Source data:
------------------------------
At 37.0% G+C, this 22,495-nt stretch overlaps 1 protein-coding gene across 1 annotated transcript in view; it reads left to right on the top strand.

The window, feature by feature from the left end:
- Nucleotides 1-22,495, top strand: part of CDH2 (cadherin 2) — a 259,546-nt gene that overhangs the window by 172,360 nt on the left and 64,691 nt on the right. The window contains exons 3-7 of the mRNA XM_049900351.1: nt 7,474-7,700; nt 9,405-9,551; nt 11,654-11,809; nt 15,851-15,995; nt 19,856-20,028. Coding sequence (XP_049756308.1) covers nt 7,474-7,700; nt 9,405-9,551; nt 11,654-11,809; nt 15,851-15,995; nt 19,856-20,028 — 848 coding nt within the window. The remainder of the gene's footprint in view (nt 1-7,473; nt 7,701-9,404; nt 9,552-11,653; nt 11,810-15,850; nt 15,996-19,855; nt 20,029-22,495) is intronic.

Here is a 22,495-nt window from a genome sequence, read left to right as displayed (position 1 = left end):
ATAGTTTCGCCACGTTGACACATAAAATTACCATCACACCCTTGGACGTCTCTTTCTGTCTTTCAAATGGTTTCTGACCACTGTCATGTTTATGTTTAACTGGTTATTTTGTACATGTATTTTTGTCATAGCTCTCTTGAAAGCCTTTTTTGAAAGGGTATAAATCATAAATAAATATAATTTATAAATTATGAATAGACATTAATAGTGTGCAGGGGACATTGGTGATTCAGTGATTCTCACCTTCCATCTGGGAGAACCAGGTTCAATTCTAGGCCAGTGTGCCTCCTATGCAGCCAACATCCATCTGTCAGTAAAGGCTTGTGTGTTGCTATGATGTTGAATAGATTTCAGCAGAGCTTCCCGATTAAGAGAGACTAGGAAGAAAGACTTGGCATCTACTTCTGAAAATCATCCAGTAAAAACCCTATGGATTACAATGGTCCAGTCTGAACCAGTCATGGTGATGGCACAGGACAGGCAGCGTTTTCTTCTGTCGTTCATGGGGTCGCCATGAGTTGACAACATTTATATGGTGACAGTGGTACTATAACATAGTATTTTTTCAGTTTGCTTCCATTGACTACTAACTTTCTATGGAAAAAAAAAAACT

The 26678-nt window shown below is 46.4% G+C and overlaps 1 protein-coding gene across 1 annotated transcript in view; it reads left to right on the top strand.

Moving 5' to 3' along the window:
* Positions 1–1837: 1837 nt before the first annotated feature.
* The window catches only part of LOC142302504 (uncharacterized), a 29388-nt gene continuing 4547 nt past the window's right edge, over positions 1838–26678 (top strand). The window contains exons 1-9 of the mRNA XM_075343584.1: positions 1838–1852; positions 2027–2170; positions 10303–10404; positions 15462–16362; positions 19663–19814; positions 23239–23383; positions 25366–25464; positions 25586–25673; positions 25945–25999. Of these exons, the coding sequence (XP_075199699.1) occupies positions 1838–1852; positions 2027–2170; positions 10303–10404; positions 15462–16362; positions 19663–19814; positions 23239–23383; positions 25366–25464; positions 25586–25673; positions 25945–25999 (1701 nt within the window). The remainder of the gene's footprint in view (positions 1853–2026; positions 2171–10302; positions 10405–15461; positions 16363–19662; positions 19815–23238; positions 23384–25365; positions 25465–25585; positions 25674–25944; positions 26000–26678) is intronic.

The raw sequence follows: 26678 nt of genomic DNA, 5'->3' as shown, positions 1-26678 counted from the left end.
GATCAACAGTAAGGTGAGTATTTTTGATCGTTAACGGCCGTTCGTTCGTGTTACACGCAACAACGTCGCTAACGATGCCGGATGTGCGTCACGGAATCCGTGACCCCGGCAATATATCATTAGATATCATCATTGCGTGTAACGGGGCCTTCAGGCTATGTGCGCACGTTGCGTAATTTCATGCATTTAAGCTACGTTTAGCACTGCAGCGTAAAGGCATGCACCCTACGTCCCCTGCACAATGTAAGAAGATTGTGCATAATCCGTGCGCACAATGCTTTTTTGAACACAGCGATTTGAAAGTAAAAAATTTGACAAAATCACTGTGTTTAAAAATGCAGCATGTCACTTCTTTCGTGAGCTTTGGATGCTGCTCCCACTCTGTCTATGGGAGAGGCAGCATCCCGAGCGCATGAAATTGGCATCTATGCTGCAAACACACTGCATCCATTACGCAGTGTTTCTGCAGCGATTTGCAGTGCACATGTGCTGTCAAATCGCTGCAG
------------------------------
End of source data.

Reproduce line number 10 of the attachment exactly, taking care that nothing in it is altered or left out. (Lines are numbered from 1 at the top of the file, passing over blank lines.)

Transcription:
The raw sequence follows: 26678 nt of genomic DNA, 5'->3' as shown, positions 1-26678 counted from the left end.